The Punch Brothers were on when we got back to Fisher Green. There was a large crowd on the lawn that appreciated their music. I wasn’t all that into their muted acoustic music, but they got to play for an hour or so before Neko Case, because the set-times grew longer as the day progressed. If I was in charge of scheduling, I would have switched their time with Israel Nash’s morning slot so he could have played an hour-long set of Laurel-Canyon-style, electric-guitar music leading into Neko’s show.

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Neko Case with Rachel Flotard

Neko saluted Washington State firefighters, who have sacrificed a lot this year – some their lives – trying to control huge forest fires in the Okanagan Valley, by wearing a fluorescent firefighter vest and firefighter boots. She played a loose set of songs spanning her career. Her voice was strong with perfect pitch as usual, and she had a good time connecting with her backup singer Rachel Flotard who retired from Visqueen a few years ago.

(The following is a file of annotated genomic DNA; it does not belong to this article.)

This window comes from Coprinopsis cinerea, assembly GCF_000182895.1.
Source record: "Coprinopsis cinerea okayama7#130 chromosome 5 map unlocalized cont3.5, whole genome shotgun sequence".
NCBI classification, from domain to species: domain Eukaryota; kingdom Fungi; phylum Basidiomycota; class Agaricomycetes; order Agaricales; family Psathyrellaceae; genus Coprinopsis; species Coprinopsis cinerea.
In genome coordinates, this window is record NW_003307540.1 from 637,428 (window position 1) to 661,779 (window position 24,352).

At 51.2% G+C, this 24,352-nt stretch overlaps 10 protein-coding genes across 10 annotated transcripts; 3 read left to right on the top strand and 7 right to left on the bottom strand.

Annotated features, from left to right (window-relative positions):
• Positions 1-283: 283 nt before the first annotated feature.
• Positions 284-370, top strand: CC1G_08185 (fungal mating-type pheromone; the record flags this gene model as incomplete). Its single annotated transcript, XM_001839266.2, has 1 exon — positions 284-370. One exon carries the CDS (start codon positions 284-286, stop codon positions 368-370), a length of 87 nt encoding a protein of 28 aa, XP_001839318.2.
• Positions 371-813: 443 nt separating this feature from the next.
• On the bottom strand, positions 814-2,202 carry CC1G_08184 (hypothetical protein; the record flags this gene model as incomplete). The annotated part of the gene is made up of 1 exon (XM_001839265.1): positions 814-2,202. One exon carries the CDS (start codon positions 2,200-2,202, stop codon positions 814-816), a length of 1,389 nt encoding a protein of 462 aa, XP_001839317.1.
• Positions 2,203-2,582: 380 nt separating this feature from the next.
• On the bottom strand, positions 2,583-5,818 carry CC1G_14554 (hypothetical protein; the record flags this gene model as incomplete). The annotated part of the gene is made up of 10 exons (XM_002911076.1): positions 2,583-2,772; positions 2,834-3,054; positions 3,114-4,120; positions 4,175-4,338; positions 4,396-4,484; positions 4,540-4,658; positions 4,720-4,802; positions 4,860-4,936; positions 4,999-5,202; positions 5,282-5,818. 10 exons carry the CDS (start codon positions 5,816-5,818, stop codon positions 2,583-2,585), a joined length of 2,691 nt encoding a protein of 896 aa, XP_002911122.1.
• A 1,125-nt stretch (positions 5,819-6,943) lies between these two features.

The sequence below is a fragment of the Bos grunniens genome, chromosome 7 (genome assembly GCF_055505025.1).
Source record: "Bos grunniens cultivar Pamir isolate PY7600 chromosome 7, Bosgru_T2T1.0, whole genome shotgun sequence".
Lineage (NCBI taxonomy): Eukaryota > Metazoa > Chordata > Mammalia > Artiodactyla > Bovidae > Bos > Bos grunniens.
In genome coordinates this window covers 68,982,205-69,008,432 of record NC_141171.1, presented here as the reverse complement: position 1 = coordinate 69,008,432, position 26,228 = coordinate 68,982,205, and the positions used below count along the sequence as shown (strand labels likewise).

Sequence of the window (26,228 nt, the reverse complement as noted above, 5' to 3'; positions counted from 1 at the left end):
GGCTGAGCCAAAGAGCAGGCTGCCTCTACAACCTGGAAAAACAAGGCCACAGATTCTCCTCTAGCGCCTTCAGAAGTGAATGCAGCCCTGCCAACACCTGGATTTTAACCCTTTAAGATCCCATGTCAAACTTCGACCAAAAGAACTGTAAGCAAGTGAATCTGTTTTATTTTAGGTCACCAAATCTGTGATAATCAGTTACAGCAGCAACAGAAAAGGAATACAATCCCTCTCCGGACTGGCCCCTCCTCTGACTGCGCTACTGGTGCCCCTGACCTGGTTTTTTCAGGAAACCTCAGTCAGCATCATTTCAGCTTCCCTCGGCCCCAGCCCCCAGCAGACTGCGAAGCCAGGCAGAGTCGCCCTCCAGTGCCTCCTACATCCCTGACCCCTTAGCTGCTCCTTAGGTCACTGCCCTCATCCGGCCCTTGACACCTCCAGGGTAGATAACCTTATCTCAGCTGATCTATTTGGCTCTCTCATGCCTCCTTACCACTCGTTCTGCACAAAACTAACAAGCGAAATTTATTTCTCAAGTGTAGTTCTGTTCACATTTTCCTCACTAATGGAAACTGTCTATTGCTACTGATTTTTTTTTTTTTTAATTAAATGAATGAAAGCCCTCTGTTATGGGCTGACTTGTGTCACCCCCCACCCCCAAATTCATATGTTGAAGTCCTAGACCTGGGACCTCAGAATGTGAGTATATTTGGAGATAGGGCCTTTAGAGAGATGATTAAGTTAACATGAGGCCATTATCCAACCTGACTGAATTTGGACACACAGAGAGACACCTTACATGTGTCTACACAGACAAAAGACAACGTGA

After the show we did what we always do.

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Café Mecca

At the Mecca we discussed what was good and bad about this year’s Bumbershoot. Good: big drinking cages with easy entry and exit, Fisher Green stage location, sound quality, and great performances. Bad: Expensive, short sets, tracking chips, aggressive pat-down searches, and the lack of performance art on the lawns – the stuff that makes it Bumbershoot instead of just another music festival.

Is this what Bumbershoot will be in future years? The Seattle Times already reported that the festival was a success and will be back next year. But if it’s this fucked up, I’ll probably give up on it after the thirty or so years I’ve attended.

One thought on “Who Fucked Up Bumbershoot?

  1. Good post, Brad. Bumbershoot used to be a luxury for music lovers in Seattle and a venue for anyone passionate about music to pick and choose their shows base. It’s become an extravagance. SIFF was once so far out of my price range that I couldn’t justify more than a few films. Understanding now that it’s a remarkable value for what you get reminds me how out of reach Bumbershoot has become.